Honestly I don't know, whether they can or how they are constructed.  Concrete?  Lath and plaster?  Pipes and wires?   I will most likely need a contractor.  Any input there as to reputable ones.  Would be appreciated.

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14 minutes ago, kenny1948 said:

I have no idea how these walls are constructed.

 

Concrete. The walls, the floors, the ceilings. All made of precast concrete.

 

 

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a schlagbohrmachine is your best friend in a German apartment :)

 

(eta:  at least in a non-altbau - no idea how altbau walls are constructed)

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3 hours ago, kenny1948 said:

They were an efficient way of providing cheap housing.  Not the most attractive I'll admit.  I grew up in a New York City Tenement building.  So I honestly don't see the problem.  I will let you know, when I am living there.  Also lived in SF Projects which have since been torn down.  Yes I'd love a lovely old Altbau with beautiful details, and wood floors.  Preferably with an elevator.  I am now in a crumbling Albau with three flights of creaky old stairs.  The Plattenbau looks a heck of a lot better.  It has a beautiful view, and an elevator for this old fart.  I'm sure it has it's drawbacks but right now it's within my budget and convenient.  I was simply concerned about the Company and whether it has a good record or not.  FYI Plattenbaus are not just limited to the Eastern Bloc Countries.  The name maybe, but not the construction technique.  Yes it's on Wikipedia.

Dog ok?

 

On 10/04/2019, 00:18:32, arsenal21 said:

 

The big cities in the former East are probably comparable with western prices but if you look at smaller towns and villages away from the cities there are much lower prices for renting and buying.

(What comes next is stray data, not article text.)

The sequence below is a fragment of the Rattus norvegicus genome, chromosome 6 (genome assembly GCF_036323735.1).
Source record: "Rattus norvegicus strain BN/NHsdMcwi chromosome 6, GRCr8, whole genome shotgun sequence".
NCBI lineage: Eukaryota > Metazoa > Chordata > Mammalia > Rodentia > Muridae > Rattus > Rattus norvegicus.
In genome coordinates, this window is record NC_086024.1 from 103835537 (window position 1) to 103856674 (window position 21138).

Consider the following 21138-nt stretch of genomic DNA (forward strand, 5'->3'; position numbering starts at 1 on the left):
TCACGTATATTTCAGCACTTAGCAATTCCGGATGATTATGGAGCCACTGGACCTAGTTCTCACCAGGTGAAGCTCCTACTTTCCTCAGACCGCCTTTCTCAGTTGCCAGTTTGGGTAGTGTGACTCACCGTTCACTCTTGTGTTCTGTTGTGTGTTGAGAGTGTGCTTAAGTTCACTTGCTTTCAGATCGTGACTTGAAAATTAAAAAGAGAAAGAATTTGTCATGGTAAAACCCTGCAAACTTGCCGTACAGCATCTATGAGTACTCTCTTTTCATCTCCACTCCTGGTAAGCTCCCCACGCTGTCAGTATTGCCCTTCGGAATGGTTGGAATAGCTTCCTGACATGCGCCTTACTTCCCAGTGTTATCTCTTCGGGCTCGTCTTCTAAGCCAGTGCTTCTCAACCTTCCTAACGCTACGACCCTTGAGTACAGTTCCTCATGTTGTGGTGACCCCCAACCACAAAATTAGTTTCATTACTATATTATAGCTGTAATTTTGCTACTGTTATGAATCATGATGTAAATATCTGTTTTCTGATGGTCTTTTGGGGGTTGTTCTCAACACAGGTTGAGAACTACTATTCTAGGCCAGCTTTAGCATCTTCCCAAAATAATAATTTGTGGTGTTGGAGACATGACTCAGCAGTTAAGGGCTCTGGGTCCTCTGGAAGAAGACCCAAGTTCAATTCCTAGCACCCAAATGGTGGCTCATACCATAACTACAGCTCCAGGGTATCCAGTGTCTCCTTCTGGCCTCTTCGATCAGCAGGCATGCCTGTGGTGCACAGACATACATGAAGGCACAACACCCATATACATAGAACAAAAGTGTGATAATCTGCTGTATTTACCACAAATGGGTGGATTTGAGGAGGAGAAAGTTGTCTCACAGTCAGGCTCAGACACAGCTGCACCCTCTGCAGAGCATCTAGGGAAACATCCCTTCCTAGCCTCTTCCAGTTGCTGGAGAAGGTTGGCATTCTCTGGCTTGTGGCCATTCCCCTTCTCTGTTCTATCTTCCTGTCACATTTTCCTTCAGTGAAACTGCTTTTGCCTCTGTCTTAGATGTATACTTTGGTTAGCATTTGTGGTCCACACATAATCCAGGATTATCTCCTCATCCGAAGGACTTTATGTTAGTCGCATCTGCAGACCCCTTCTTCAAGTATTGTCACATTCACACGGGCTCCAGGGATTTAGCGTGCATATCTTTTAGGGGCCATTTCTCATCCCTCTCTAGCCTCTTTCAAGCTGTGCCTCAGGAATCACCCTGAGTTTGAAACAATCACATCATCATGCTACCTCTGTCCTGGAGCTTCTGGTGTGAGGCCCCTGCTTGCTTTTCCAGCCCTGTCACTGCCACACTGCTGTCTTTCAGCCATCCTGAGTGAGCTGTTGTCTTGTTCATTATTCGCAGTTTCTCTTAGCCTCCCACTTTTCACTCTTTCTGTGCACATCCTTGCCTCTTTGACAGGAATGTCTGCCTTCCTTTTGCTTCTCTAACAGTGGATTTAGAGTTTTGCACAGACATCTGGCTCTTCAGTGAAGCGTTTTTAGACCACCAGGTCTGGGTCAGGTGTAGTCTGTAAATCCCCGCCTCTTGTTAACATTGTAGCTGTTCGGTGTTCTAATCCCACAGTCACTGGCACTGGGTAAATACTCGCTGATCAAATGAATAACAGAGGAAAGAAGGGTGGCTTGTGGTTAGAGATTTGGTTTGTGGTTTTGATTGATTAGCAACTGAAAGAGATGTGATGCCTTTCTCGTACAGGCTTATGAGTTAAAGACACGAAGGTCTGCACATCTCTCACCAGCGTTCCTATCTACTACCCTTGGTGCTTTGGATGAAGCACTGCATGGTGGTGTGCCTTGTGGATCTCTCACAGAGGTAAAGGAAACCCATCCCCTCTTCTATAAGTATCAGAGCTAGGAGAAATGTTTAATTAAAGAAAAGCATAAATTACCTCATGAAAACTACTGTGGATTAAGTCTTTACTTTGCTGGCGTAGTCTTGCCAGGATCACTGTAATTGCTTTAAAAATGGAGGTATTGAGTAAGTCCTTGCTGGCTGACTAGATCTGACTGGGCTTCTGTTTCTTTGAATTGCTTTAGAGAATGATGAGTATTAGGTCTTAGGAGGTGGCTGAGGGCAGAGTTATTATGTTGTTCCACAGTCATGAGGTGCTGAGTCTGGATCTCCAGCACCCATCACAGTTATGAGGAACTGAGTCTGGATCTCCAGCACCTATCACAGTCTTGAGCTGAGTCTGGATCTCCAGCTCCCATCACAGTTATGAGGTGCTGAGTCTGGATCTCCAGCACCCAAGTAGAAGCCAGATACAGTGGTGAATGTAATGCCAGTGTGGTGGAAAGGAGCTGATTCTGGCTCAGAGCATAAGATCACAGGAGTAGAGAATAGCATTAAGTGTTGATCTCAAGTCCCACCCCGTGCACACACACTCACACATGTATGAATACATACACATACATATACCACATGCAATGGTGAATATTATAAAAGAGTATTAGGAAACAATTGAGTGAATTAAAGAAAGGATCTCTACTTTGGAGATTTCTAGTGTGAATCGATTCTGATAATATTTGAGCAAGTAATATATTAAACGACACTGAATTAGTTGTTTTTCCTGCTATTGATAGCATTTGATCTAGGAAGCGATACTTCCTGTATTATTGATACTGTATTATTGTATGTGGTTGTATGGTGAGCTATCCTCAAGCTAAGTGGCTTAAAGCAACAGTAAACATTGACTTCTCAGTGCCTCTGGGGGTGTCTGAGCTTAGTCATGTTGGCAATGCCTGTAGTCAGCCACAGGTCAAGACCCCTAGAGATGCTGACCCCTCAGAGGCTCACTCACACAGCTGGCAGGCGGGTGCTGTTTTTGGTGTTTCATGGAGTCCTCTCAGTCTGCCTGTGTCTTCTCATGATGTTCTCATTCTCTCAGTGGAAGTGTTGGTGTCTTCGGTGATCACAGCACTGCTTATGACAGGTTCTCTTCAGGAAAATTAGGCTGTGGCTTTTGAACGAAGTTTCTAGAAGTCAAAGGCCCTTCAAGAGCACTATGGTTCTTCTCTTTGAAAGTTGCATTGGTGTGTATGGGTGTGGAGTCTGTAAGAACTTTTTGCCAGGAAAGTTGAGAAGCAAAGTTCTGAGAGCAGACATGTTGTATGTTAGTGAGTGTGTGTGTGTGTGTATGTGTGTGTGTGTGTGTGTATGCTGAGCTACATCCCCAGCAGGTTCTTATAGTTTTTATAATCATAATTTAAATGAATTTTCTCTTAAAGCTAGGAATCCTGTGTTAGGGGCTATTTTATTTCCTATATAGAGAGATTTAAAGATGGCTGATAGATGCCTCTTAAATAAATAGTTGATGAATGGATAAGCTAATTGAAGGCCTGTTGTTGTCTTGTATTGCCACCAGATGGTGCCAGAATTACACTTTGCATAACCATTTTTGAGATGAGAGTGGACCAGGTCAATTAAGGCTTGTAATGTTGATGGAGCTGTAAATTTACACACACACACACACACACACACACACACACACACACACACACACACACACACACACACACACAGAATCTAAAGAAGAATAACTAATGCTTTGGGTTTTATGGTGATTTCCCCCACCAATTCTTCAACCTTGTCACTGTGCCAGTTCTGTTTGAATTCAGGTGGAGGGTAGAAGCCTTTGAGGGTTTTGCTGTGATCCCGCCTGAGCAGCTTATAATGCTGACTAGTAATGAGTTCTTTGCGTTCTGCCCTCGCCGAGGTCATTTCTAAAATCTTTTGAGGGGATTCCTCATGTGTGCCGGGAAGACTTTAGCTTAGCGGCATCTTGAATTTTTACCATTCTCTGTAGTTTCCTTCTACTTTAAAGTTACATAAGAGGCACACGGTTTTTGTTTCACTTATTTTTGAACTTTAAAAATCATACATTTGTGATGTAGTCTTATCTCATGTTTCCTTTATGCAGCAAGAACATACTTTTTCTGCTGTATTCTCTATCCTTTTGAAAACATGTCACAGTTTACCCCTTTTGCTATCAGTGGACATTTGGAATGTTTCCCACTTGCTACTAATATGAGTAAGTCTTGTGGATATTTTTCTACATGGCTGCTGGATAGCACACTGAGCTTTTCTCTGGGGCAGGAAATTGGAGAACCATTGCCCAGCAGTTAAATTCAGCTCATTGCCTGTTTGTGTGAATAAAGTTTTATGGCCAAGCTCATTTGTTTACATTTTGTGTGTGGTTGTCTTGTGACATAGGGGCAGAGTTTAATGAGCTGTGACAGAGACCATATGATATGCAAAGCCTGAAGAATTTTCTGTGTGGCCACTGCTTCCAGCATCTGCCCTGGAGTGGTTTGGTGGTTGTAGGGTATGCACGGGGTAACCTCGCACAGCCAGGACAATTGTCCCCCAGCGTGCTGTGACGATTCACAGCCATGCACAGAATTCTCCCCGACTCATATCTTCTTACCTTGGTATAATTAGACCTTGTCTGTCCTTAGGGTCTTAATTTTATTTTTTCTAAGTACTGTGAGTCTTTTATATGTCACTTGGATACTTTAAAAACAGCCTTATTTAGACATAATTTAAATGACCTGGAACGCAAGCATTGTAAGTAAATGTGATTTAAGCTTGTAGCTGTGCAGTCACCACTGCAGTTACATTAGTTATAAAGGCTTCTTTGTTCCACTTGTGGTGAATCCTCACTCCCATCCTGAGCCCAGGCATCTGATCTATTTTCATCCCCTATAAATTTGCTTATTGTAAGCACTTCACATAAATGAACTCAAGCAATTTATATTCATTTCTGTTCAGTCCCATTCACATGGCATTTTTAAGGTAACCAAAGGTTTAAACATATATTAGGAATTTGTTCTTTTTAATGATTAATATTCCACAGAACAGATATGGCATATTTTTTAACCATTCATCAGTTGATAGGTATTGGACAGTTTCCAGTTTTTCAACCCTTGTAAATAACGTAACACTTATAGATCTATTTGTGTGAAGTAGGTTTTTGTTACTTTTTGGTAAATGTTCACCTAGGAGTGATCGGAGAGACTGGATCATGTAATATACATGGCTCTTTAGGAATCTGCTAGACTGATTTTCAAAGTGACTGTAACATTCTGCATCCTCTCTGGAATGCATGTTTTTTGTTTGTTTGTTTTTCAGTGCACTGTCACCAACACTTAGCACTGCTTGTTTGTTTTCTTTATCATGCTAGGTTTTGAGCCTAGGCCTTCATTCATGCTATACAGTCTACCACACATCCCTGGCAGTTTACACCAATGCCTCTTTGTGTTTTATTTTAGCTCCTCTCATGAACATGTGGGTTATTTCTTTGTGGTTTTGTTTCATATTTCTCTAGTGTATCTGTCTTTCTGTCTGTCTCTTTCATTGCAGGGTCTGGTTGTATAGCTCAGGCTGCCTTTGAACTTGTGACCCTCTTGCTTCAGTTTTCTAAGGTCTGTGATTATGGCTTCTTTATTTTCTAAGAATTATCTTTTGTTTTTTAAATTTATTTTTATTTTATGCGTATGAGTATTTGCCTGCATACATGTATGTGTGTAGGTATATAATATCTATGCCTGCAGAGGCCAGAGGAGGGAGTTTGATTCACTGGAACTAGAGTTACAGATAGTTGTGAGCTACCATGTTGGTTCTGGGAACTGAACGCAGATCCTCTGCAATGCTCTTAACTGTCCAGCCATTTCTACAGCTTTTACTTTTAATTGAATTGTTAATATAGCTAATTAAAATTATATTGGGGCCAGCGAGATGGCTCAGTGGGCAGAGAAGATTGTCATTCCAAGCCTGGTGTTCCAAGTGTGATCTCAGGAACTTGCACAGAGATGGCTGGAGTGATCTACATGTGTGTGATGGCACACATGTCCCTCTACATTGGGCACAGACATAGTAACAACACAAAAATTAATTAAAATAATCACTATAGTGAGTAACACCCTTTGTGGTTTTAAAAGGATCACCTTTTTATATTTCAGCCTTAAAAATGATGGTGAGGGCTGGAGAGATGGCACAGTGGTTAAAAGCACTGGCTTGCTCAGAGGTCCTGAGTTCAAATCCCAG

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On ‎09‎.‎04‎.‎2019‎ ‎07‎:‎20‎:‎05, arsenal21 said:

 

Plattenbau are basically slabs of cheap looking concrete stacked on top of one another. You'll only find them in the east and ex-eastern Bloc countries. The walls are thin and the ceilings are low.

 

There's an article on wikipedia about them I'm sure.

 

Not really true.  From WIKI (your recommendation !):     

Plattenbau (plural: Plattenbauten, German: Platte + Bau, lit. 'panel/slab' + 'building/ construction') is a building constructed of large, prefabricated concrete slabs. The word is a compound of Platte (in this context: panel) and Bau (building).

Although Plattenbauten are often considered to be typical of East Germany, the prefabricated construction method was used extensively in West Germany and elsewhere, particularly in public housing (see tower block). In English the building method is also called large panel system-building or LPS.  Prefabrication was pioneered in the Netherlands following World War I, based on construction methods developed in the United States. The first German use of plattenbau construction is what is now known as the Splanemann-Siedlung in Berlin's Lichtenberg district, constructed in 1926–1930

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21 hours ago, kenny1948 said:

Here i do not want to do damage

Before you even touch a screwdriver I´d suggest you take out liability insurance (they are cheap - my mom paid below € 40/year). The´d cover any damage you cause to others (unless done on purpose or gross negligence - and some even over the latter).

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On 4/9/2019, 6:59:45, fraufruit said:

I must say that the terms East and West Germany are no longer relevant.